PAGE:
The following thesis statement once upon a time served me well:
A major theme of Antigone is the conflict between religious law and man-made law.
Antigone believes in the supremacy of religious law and tradition. Although King Creon has decreed that the traitor Polyneices should not be buried, Antigone insists on following the religious law requiring that females bury the deceased of their family.
The poet Teiraisias warns Creon:
You have dishonored a living soul with exile in the tomb,/hurling a member of this world below./You are detaining here, moreover/a dead body, unsanctified, and so unholy ,/a subject of the nethergods.
Creon, however, insists that Antigone has commited "open rebellion," and that if he does not put her to death he will betray his responsibility to his subjects:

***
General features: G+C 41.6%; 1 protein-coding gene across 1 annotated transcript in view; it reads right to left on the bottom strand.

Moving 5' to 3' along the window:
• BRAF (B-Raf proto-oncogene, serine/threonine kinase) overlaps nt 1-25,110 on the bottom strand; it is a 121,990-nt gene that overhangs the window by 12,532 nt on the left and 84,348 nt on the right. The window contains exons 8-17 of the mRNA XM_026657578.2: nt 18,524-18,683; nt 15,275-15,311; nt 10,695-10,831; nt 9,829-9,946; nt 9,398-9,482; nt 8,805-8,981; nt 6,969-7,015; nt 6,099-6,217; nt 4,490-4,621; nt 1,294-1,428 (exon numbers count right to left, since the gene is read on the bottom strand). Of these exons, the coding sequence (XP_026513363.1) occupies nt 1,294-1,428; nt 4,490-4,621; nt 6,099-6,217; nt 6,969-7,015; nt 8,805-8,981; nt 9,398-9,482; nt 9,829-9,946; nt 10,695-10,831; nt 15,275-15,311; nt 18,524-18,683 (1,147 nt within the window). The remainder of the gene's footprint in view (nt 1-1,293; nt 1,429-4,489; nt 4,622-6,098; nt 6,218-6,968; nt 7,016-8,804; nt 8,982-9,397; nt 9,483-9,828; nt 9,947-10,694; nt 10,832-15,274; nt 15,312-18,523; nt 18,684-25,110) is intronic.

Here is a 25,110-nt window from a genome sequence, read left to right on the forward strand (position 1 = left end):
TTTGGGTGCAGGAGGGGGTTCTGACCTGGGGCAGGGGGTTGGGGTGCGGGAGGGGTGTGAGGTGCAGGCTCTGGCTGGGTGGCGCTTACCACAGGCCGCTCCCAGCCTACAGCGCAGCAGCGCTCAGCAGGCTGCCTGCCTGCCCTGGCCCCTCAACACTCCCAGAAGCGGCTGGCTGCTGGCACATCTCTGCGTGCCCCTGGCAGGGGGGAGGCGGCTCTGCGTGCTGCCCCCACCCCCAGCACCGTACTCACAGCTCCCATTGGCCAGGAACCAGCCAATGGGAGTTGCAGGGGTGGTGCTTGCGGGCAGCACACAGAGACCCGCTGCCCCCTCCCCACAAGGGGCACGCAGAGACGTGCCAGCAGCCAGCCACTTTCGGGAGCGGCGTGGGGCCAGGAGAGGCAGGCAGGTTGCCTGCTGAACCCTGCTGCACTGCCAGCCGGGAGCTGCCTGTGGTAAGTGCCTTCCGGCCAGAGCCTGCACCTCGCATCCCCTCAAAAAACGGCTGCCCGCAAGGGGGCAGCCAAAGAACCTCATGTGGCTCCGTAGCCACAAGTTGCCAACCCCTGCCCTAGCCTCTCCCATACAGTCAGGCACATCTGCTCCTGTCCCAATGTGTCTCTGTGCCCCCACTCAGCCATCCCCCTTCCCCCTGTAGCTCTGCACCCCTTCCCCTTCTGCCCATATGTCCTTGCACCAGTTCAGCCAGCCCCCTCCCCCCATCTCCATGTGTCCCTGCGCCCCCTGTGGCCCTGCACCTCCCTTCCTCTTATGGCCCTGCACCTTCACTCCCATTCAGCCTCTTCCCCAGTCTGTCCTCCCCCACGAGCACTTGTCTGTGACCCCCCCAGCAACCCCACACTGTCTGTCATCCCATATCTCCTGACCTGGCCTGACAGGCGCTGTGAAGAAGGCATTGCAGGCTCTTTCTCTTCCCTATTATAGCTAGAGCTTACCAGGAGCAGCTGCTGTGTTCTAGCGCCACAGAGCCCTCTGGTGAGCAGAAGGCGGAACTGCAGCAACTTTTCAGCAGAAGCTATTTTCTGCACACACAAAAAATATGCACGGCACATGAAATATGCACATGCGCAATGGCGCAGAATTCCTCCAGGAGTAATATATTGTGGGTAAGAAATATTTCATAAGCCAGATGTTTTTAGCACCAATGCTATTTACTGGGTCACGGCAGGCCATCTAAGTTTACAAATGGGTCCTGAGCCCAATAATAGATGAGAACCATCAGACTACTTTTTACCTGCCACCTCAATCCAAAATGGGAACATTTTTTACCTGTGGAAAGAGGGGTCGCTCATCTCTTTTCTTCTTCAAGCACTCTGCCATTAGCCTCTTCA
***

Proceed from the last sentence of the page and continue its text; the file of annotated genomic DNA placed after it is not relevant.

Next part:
Since I caught her, alone of all entire(665)
people, in open rebellion, I will not
make myself a liar to the city,
but kill her.
An interesting way of thinking about theme in Antigone is through an analysis of the contrast between Antigone and Ismene.
A defensible thesis statement could be:
Antigone is a proto-feminist heroine whose execution in a male-dominated culture was inevitable.
Ismene is conventional, obedient to authority, and incapable of the independent thought and boldness that Antigone possesses, seen clearly in her line:
"We are only women, We cannot fight with men, Antigone!"
Antigone's response to her sister is
"You have made your choice, you can be what you want to be."
Even though she understands that defying Creon's edict and burying their brother, Polyneices, will result in her execution, Antigone chooses to do what her personal values and the gods deem correct: bury her brother so that his soul will proceed to the underworld. She rejects her sister (the sole remaining member of her nuclear family), her fiance, her future, and the rule of law in Thebes as declared by her uncle.